So many fathers (probably more than will admit it) harbor visions of their sons following in their footsteps. Sometimes those dreams come true, though rarely without some territorial friction. Just look at the Mathers—three generations of ministers who maintained a virtual dynasty over New England Puritanism for nearly a century.The eldest, Richard Mather (1596-1669), came to Christ at age 18, when, in the words of his grandson, "the good Spirit of God healed his broken heart, by pouring thereinto the evangelical consolations of 'His great and good promises.'" A few years later, he was ordained an Anglican minister, but with Puritan convictions: he remained a firm Calvinist, and he kept clear of high church ceremonies. These stances became increasingly unpopular after 1630, and he lost his position in 1634. The next year he and his family sailed for Massachusetts, which had already become a gathering place for nonconformists.Richard greatly influenced several key developments in the new colony. He persuaded his congregation in Dorchester (just south of Boston) to require applicants for church membership to provide a convincing account of their conversion, for he believed in a church composed of "visible saints." Second, he composed the bulk of the Cambridge Platform of Church Government, which offered a detailed description of, and biblical justifications for, the practices and government of New England churches. Richard later argued for a modification to the platform, allowing baptized non-members (i.e. adults baptized as infants who had not experienced Christian conversion as adults) to bring their infants for baptism. Eventually adopted in nearly all New England churches, this was derisively known as the "Half-Way Covenant."Richard's son Increase, born June 21, 1639, agreed with his father's Puritanism and Calvinism but publicly challenged him regarding the Half-Way Covenant. The issue still divided them when Richard died, but Increase ultimately embraced his father's view. He also continued his father's legacy of powerful preaching and strong leadership. He pastored Boston's Second Church from 1664 to his death in 1723, and he served as president of Harvard College from 1685 to 1701, when he was forced out by theological liberals. Along the way he secured a new charter for the Massachusetts colony (the first had been rescinded by Charles II), helped curtail the Salem witch trials, and wrote a tract supporting smallpox inoculation—a very controversial idea at the time.Increase's son Cotton, born in 1663, was descended from a distinguished line of Puritan ministers on both sides (his maternal grandfather, John Cotton, was the most eminent minister in Massachusetts). Cotton was exceptionally precocious—he graduated from Harvard at 15, began preaching at 17, and received his M.A. the following year. He was also considered priggish, artificial, and overly pious, yet he apparently thought very highly of his father.In 1685 Cotton was installed at Second Church as his father's assistant, despite his father's stalling and proposing other candidates; Increase accepted the decision only because the church members "could not agree to calling any other." It's unclear why Increase was so ambivalent toward his son, though they certainly had very different ministry styles. Increase's sermons were plain and to the point; Cotton expressed himself in more flowery, ornate language. Increase focused his ministry on pulpit and study; Cotton visited church members in their homes and even organized lay societies, similar to small groups today.Stylistic differences aside, Increase and Cotton saw themselves on the same side of a battle against the colony's growing secularism and liberalism. They quickly closed ranks against attacks from outside: Cotton berated his father's enemies at Harvard, and Increase supported his son's inoculation experiments even when the plan aroused violent protests. The year after Increase's death, Cotton published a glowing biography of his father, as Increase had of his father years before. In life and in history, the Mathers stand together, casting long shadows over the history of New England.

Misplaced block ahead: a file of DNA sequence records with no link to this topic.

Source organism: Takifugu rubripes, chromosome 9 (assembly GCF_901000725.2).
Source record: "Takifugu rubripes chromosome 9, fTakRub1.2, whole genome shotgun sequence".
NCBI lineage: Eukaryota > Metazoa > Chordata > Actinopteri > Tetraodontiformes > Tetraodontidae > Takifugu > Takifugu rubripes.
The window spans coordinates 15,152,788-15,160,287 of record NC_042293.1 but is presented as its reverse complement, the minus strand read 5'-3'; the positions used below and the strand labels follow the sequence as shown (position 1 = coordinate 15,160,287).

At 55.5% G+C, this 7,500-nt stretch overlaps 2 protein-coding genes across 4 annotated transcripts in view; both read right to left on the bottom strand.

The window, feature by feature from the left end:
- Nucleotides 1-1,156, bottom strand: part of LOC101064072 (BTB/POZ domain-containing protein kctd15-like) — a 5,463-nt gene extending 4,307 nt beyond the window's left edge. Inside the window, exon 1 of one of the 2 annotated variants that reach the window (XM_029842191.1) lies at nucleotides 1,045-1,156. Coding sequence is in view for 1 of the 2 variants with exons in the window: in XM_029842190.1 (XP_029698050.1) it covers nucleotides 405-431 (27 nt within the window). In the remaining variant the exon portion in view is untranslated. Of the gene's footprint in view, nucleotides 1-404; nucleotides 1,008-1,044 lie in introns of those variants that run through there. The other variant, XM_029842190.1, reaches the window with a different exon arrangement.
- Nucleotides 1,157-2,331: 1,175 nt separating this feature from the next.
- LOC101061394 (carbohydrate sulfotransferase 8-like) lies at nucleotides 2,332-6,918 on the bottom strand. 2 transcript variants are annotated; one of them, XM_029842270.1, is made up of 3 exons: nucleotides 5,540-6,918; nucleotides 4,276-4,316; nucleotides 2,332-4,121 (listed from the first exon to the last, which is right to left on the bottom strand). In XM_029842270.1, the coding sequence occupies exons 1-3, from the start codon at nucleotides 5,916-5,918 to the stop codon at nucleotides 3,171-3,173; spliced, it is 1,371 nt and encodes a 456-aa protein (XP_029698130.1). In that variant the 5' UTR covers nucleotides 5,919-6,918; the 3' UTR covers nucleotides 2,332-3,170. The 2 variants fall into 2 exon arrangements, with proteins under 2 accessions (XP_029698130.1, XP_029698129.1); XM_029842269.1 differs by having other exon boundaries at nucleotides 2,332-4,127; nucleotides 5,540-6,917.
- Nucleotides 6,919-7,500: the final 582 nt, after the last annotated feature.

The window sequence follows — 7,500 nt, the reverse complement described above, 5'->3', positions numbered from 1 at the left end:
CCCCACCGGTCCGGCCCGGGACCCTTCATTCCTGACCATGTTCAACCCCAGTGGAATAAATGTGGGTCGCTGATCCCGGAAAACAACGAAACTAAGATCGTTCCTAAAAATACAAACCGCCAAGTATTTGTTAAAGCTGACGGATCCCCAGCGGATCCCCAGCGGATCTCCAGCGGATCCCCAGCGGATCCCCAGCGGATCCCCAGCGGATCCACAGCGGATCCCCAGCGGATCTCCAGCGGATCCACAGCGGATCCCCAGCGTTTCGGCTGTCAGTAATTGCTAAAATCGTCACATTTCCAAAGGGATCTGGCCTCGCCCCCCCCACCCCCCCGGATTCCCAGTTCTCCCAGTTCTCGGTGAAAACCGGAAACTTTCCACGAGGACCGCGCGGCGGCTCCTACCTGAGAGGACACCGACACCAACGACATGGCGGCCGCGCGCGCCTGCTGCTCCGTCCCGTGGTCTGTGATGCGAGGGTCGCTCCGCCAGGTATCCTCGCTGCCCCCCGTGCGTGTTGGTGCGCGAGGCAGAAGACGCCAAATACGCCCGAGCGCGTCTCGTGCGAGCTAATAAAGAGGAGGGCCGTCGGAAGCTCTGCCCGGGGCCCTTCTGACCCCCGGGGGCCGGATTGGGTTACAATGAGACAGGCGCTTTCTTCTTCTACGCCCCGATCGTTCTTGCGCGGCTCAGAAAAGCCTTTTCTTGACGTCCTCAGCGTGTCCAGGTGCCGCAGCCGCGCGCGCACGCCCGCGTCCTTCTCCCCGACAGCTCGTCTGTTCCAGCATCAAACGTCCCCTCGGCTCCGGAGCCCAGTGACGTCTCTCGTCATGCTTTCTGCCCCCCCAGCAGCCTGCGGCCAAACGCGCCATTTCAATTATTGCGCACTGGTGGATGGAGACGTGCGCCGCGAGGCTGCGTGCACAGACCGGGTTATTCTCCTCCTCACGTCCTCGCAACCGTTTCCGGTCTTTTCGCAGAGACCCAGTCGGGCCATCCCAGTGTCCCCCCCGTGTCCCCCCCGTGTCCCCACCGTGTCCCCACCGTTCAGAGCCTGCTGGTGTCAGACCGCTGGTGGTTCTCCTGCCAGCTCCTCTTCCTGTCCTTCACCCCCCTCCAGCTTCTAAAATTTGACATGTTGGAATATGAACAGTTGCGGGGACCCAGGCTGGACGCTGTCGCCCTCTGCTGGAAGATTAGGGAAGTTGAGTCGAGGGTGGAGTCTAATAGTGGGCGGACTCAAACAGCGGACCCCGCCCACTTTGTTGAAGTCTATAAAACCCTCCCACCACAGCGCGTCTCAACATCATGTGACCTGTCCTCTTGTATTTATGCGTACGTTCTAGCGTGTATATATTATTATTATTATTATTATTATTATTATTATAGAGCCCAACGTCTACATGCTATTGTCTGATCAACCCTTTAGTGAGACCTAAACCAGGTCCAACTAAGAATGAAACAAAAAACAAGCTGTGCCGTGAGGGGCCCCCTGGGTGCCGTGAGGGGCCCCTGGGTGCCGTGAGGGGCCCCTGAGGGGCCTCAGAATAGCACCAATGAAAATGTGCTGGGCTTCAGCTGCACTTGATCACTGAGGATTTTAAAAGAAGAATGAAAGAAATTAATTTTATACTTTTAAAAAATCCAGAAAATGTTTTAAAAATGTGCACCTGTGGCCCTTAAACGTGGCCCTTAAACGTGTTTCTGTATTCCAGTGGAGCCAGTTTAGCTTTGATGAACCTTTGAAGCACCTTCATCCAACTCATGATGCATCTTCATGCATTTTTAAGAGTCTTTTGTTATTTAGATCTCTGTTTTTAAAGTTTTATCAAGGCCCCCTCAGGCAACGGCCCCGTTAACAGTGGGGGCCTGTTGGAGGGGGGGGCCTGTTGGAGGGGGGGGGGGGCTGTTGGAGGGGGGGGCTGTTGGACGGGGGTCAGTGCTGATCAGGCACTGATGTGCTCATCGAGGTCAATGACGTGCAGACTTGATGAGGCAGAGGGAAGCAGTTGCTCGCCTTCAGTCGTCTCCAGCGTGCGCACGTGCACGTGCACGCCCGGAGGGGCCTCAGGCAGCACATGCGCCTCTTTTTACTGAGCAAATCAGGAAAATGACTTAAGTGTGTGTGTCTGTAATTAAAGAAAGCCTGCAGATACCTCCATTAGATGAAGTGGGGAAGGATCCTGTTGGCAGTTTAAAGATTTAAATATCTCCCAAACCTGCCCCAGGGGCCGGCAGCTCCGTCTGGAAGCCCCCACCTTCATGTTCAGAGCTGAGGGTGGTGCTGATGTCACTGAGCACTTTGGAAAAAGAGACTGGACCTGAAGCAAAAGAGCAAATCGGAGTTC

Elesha Coffman is assistant editor of Christian History
Britannica.com has articles on Richard, Increase, and Cotton Mather.Ogram.org, a site run by 17th century colonial New England and Salem Witch Trial buff Margo Burns, has a index of sites related to Increase and Cotton Mather.The American Antiquarian Society's Mather Family Library is online. Well, not exactly. It would be more correct to say that it has a Web page.For more on the Mathers, see Christian History issue 41: The American Puritans.More Christian History, including a listing of events that occurred this week in the church's past, is available at ChristianHistory.net. We also strongly encourage you to subscribe to the quarterly print magazine.Christian History Corner appears every Friday at ChristianityToday.com. Previous Christian History Corners include:Agent of Grace | PBS's Bonhoeffer film shows us a theologian in action. (June 9, 2000) Revive Us Again | Two recently translated books recount searches for recapturing Pentecost. (June 2, 2000) Asking the Wrong Questions | The Christian History staff's field trip to see the Dead Sea Scrolls (May 19, 2000) Glorified Gore | The early church wouldn't have been pleased with Gladiator (May 12, 2000) Maniac or Martyr? | Two centuries after his birth, John Brown remains a divisive figure (May 5, 2000) Dietrich's Friend Eberhard | A fellow resister of the Nazis, editor, and biographer dies half a century after his subject and companion (April 28, 2000) When Is Easter This Year? | It may be hard to tell when Easter will fall, but it was even harder for the church to create its calculations. (April 20, 2000) Coming Soon to a Bookshelf Near You | Christianity Today's annual book awards contain some choice history selections (April 14, 2000) The Original 'Charitable Choice' Program | Transferring authority over Native Americans from the military to the church was a nice idea, but it failed. (Apr. 7, 2000)